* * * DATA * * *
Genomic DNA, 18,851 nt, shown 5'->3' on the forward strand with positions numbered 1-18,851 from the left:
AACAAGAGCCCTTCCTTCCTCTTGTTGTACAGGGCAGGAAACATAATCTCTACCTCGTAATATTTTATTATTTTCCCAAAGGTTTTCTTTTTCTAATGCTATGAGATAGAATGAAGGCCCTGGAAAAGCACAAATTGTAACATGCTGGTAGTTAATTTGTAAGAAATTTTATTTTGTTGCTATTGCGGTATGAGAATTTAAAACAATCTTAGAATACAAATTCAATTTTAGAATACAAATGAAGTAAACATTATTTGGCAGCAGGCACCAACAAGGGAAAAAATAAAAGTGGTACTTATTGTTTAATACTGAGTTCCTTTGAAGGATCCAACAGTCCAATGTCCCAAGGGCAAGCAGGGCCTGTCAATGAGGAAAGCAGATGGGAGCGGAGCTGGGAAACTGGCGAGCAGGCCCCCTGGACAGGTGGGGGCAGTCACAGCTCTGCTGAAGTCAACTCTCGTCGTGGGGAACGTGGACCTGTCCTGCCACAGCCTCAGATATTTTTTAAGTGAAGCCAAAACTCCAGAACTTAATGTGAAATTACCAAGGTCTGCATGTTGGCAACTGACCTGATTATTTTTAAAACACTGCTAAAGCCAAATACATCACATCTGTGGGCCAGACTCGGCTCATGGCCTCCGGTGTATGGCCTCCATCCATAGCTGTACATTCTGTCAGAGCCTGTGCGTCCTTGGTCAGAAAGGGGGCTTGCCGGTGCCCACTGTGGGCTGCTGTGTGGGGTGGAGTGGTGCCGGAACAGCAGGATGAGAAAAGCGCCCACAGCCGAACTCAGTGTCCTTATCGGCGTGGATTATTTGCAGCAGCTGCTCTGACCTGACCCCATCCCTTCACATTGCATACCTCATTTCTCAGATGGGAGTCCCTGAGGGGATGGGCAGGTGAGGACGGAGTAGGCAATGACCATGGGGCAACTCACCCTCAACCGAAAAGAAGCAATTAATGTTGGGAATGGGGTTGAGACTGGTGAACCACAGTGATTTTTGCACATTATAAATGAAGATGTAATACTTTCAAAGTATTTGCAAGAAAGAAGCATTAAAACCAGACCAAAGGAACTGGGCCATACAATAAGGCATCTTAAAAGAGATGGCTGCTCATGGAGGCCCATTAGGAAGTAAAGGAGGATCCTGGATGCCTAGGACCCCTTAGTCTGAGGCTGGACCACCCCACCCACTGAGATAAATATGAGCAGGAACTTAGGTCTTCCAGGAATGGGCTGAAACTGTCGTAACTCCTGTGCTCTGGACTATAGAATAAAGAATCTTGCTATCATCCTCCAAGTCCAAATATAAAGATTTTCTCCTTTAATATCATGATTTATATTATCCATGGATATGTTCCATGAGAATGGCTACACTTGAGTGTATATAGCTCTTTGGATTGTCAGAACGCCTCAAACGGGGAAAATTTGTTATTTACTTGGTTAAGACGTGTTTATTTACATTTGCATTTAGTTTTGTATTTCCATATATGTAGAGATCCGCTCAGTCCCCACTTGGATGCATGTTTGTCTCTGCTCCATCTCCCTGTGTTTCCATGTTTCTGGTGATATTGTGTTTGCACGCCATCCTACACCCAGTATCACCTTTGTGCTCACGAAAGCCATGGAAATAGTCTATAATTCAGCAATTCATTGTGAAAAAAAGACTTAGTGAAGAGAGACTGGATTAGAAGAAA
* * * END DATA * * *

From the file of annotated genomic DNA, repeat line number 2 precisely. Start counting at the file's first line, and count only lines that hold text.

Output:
AACAAGAGCCCTTCCTTCCTCTTGTTGTACAGGGCAGGAAACATAATCTCTACCTCGTAATATTTTATTATTTTCCCAAAGGTTTTCTTTTTCTAATGCTATGAGATAGAATGAAGGCCCTGGAAAAGCACAAATTGTAACATGCTGGTAGTTAATTTGTAAGAAATTTTATTTTGTTGCTATTGCGGTATGAGAATTTAAAACAATCTTAGAATACAAATTCAATTTTAGAATACAAATGAAGTAAACATTATTTGGCAGCAGGCACCAACAAGGGAAAAAATAAAAGTGGTACTTATTGTTTAATACTGAGTTCCTTTGAAGGATCCAACAGTCCAATGTCCCAAGGGCAAGCAGGGCCTGTCAATGAGGAAAGCAGATGGGAGCGGAGCTGGGAAACTGGCGAGCAGGCCCCCTGGACAGGTGGGGGCAGTCACAGCTCTGCTGAAGTCAACTCTCGTCGTGGGGAACGTGGACCTGTCCTGCCACAGCCTCAGATATTTTTTAAGTGAAGCCAAAACTCCAGAACTTAATGTGAAATTACCAAGGTCTGCATGTTGGCAACTGACCTGATTATTTTTAAAACACTGCTAAAGCCAAATACATCACATCTGTGGGCCAGACTCGGCTCATGGCCTCCGGTGTATGGCCTCCATCCATAGCTGTACATTCTGTCAGAGCCTGTGCGTCCTTGGTCAGAAAGGGGGCTTGCCGGTGCCCACTGTGGGCTGCTGTGTGGGGTGGAGTGGTGCCGGAACAGCAGGATGAGAAAAGCGCCCACAGCCGAACTCAGTGTCCTTATCGGCGTGGATTATTTGCAGCAGCTGCTCTGACCTGACCCCATCCCTTCACATTGCATACCTCATTTCTCAGATGGGAGTCCCTGAGGGGATGGGCAGGTGAGGACGGAGTAGGCAATGACCATGGGGCAACTCACCCTCAACCGAAAAGAAGCAATTAATGTTGGGAATGGGGTTGAGACTGGTGAACCACAGTGATTTTTGCACATTATAAATGAAGATGTAATACTTTCAAAGTATTTGCAAGAAAGAAGCATTAAAACCAGACCAAAGGAACTGGGCCATACAATAAGGCATCTTAAAAGAGATGGCTGCTCATGGAGGCCCATTAGGAAGTAAAGGAGGATCCTGGATGCCTAGGACCCCTTAGTCTGAGGCTGGACCACCCCACCCACTGAGATAAATATGAGCAGGAACTTAGGTCTTCCAGGAATGGGCTGAAACTGTCGTAACTCCTGTGCTCTGGACTATAGAATAAAGAATCTTGCTATCATCCTCCAAGTCCAAATATAAAGATTTTCTCCTTTAATATCATGATTTATATTATCCATGGATATGTTCCATGAGAATGGCTACACTTGAGTGTATATAGCTCTTTGGATTGTCAGAACGCCTCAAACGGGGAAAATTTGTTATTTACTTGGTTAAGACGTGTTTATTTACATTTGCATTTAGTTTTGTATTTCCATATATGTAGAGATCCGCTCAGTCCCCACTTGGATGCATGTTTGTCTCTGCTCCATCTCCCTGTGTTTCCATGTTTCTGGTGATATTGTGTTTGCACGCCATCCTACACCCAGTATCACCTTTGTGCTCACGAAAGCCATGGAAATAGTCTATAATTCAGCAATTCATTGTGAAAAAAAGACTTAGTGAAGAGAGACTGGATTAGAAGAAA